Topics include history of journaling, journal styles, dialogues and their methods, techniques of journal writing and blogging.

At the completion of this course, participants will be able to:

  • Focus on the type of journal writing to fit his or her personality.
  • Access their own list of numerous, personal journal writing topics and questions.
  • Use the journaling method of dialogues to address personal and creative issues.
  • Understand and use the Japanese method of haibun and naikan.
  • Create a Leonardo da Vinci-style notebook.
  • Create an active dream journal.
  • Create an online journal blog.
  • Develop a personal journaling vocabulary
Journal Writing Online
March 9 - April 10, 2009
Cynthia Gallaher
Friday, February 27, 2009

Register for Journal Writing

Dialog with the Body

Your body's wisdom can speak to you through metaphor. Writing dialogues in your journal can help faciliate the life lessons your body may be trying to teach you. Dialogue with the body is one of the six main types of journaling dialogues described in Ira Progoff's seminal book on modern journal writing, "Intensive Journal Workshop," first published in 1966.

First, choose a dialogue partner, whether it be a body part or organ, illness, injury or surgery, allergy, your sexuality; a body subpersonality such as thin self, fat self, addiction or habit; foods or nutrition; or pain, which always seems to be an important messenger.

Dialogue in writing, back and forth, with your dialogue partner. You will be writing both roles, of course! Your dialogue can be in the form of a thoughtful and direct "letter" or "instant messaging" back-and-forth dialogue if you thrive on fast-paced banter. If you feel like you're making it up, you're right. You are making it up, but it is a part of you. Don't be afraid of the unexpected or ideas that seem to come out of nowhere.

Having a dialogue with the body can be a form of healing visualization. Whether your dialogue partner is anything from an allergy to dust, a diagnosis of pancreatic cancer or the ache of a twisted ankle to an addiction to chocolate, the fear of hair loss or compulsion to wear too much makeup, your two-way dialogues can help you sort out the real from the imagined, the old you from the newer you, and help you decide what can be changed and how to go about it, or what may be inevitable and how best to face it.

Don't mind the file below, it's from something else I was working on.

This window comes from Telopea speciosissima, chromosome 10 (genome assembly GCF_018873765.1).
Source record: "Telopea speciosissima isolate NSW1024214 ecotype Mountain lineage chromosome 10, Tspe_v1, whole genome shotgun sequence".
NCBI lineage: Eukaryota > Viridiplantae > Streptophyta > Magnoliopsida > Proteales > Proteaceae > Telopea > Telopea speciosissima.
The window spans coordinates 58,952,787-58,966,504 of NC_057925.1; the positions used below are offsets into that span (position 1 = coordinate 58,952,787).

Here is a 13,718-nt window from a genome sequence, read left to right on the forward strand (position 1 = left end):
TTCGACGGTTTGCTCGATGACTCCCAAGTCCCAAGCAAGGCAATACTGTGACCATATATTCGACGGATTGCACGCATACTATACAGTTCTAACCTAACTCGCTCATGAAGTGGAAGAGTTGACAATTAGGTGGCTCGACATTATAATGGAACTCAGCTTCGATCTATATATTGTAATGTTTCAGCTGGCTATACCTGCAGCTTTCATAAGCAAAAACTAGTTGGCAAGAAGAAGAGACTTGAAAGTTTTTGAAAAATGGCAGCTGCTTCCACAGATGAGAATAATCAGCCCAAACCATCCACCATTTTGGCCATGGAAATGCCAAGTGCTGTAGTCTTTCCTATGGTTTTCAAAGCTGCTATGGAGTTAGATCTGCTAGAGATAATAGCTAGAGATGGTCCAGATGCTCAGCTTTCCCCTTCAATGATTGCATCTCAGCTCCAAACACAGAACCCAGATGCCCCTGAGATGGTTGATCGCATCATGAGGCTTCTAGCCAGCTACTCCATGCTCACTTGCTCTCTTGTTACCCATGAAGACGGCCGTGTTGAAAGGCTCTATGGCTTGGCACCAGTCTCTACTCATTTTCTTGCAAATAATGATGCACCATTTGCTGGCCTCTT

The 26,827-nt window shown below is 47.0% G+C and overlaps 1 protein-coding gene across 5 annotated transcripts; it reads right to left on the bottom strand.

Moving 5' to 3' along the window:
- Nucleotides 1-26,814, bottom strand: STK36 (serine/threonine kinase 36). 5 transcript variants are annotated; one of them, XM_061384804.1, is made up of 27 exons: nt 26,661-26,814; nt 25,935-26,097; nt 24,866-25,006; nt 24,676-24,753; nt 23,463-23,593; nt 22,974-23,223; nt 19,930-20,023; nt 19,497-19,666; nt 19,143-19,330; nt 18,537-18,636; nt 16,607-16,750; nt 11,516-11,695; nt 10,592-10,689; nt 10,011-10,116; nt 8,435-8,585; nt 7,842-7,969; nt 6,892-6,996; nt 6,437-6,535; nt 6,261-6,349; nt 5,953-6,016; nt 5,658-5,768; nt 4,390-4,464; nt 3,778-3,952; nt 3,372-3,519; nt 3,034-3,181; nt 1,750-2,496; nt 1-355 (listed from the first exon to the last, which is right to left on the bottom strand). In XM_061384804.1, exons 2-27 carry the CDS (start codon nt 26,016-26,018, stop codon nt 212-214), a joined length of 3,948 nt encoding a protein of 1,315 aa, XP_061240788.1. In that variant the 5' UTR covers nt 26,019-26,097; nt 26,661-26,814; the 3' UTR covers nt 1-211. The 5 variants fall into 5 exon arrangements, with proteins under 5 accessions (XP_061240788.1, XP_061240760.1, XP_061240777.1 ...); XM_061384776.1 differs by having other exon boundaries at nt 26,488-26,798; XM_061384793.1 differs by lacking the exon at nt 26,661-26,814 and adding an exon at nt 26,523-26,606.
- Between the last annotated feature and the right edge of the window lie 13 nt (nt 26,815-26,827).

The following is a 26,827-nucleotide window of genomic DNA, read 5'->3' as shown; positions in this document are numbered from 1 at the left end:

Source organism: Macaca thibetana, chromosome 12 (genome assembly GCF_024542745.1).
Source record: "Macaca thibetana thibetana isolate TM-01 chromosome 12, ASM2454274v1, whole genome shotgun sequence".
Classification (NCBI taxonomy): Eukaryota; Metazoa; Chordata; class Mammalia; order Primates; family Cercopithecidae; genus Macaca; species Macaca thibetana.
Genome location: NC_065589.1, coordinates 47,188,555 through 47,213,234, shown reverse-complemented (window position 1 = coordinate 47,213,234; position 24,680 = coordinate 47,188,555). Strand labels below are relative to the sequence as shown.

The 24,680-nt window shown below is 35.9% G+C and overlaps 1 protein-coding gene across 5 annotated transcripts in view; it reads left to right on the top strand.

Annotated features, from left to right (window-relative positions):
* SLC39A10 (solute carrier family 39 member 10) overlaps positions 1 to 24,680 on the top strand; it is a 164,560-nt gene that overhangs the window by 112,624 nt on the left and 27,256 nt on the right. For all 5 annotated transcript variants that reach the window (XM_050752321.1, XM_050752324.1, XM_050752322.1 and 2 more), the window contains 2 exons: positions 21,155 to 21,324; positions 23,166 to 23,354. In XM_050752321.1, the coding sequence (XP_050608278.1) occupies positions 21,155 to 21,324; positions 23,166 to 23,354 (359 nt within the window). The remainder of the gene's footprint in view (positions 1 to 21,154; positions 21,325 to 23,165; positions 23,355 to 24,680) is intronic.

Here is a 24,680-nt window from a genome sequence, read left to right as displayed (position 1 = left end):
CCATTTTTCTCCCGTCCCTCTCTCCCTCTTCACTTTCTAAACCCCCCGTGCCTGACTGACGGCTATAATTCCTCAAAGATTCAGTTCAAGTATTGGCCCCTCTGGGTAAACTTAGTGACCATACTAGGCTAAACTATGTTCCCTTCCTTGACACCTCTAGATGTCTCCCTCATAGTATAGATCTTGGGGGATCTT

Writing the Seen and the Unseen

Deena Metzger, in her book "Writing for Your Life: A Guide and Companion to the Inner World" suggested, "When you think you have nothing to say, when your life feels dull and tedious, try writing: Things I didn't see today." The things we can't see are often the most important. A Turkish poet who spent a number of years as a political prisoner, Nazim Hikmet, wrote a poem entitled "Things I Didn't Know I Loved," while looking out a Prague-to-Berlin train window.

...night is falling
I never knew I liked
night descending like a tired bird on a smoky wet plain...
I never knew I loved the sun
even when setting cherry-red as now
in Istanbul too it sometimes sets in postcard colors...
I didn't know I loved clouds
whether I'm under or up above them
whether they look like giants or shaggy white beasts...
I never knew I liked the night pitch-black
sparks fly from the engine
I didn't know I loved sparks...

As a journal writer, you don't need to write a poem, but simply write your own "things I didn't see today" or "Things I Didn't Know I Loved."